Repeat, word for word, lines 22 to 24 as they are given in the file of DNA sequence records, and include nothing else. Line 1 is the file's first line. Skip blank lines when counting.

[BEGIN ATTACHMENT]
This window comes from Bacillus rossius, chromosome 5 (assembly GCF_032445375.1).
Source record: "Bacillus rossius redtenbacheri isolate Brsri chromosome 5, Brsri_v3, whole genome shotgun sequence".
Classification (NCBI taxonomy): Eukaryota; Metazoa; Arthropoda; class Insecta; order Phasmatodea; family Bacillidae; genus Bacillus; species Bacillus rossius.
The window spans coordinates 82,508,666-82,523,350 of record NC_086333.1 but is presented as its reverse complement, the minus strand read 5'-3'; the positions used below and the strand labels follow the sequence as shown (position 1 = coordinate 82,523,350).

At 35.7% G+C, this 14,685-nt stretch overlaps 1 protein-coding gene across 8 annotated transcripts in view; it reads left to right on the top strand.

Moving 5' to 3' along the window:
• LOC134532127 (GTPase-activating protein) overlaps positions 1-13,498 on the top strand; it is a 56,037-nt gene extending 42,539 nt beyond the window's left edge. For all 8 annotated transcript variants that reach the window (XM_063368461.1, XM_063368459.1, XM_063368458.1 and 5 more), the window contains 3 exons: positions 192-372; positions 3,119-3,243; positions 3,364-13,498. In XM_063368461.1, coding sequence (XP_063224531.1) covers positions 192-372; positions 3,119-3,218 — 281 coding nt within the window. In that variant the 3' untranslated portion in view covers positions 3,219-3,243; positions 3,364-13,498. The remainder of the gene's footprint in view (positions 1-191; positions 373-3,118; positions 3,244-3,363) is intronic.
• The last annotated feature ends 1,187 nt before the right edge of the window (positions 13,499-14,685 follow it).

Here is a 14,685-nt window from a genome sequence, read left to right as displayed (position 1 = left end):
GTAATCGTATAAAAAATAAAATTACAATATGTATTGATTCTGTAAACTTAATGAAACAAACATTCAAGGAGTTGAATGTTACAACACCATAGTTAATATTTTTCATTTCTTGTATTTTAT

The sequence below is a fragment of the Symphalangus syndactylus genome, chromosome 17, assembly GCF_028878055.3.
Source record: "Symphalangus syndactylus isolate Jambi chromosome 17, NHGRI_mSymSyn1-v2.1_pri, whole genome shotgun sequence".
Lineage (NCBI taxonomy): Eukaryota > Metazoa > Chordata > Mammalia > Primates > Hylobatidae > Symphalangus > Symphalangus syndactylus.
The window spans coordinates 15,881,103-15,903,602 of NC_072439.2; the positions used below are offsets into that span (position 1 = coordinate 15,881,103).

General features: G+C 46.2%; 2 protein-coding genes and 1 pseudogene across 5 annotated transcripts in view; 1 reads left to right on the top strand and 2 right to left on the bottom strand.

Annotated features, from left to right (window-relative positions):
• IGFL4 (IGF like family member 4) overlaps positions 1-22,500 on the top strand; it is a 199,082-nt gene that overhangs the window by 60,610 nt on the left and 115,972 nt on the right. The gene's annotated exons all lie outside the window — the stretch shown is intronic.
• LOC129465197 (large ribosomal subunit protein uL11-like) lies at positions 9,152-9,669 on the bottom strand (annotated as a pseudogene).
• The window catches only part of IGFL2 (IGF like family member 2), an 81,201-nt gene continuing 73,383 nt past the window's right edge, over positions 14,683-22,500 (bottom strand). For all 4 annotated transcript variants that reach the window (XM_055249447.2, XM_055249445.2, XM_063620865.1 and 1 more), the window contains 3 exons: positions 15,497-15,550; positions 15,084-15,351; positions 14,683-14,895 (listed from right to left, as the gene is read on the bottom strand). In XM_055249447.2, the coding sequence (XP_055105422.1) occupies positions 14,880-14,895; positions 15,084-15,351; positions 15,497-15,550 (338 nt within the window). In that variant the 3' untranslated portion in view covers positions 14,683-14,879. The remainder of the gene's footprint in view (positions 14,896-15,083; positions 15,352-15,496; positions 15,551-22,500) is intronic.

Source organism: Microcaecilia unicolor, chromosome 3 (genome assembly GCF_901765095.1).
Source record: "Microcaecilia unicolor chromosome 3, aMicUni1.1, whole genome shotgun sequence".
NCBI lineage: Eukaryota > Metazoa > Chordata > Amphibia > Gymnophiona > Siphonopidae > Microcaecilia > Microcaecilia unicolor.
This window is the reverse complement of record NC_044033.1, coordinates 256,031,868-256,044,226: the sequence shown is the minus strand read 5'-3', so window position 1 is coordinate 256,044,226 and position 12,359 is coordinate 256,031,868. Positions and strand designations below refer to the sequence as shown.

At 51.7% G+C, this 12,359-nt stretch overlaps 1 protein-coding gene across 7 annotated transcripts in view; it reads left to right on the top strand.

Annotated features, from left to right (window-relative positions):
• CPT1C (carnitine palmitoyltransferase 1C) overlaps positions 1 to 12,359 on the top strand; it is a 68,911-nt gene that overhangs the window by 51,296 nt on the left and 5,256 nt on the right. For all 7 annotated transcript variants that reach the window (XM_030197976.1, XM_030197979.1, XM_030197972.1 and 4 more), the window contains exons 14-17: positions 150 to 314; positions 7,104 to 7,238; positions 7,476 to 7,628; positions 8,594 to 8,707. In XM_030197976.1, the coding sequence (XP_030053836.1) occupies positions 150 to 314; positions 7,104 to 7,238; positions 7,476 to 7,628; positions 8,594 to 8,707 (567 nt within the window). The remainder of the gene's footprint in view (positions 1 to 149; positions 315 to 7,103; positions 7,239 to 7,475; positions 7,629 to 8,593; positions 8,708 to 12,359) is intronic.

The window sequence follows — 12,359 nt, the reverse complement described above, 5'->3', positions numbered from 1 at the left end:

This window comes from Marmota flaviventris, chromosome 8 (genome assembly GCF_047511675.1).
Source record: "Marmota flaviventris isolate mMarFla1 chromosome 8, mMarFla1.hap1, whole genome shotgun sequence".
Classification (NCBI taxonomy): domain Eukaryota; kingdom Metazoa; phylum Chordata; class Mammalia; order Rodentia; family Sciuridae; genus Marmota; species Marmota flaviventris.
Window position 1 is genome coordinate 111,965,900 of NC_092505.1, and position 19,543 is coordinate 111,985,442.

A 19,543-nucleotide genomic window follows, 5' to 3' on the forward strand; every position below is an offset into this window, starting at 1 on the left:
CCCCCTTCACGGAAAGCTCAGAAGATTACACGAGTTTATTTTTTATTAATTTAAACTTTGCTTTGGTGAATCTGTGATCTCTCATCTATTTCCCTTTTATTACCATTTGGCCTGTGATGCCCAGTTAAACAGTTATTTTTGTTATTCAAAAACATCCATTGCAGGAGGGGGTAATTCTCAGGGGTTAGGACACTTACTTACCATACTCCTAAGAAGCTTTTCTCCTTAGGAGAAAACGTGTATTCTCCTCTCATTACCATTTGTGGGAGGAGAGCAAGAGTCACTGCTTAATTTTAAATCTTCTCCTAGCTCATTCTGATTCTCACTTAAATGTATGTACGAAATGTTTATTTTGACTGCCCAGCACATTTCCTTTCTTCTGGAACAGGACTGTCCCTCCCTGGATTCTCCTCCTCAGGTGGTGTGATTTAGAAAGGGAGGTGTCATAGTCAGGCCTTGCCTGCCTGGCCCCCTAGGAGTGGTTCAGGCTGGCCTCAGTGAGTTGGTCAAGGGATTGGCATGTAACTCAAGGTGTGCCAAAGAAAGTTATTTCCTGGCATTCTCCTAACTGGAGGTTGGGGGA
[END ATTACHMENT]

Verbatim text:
NCBI lineage: Eukaryota > Metazoa > Chordata > Amphibia > Gymnophiona > Siphonopidae > Microcaecilia > Microcaecilia unicolor.
This window is the reverse complement of record NC_044033.1, coordinates 256,031,868-256,044,226: the sequence shown is the minus strand read 5'-3', so window position 1 is coordinate 256,044,226 and position 12,359 is coordinate 256,031,868. Positions and strand designations below refer to the sequence as shown.

At 51.7% G+C, this 12,359-nt stretch overlaps 1 protein-coding gene across 7 annotated transcripts in view; it reads left to right on the top strand.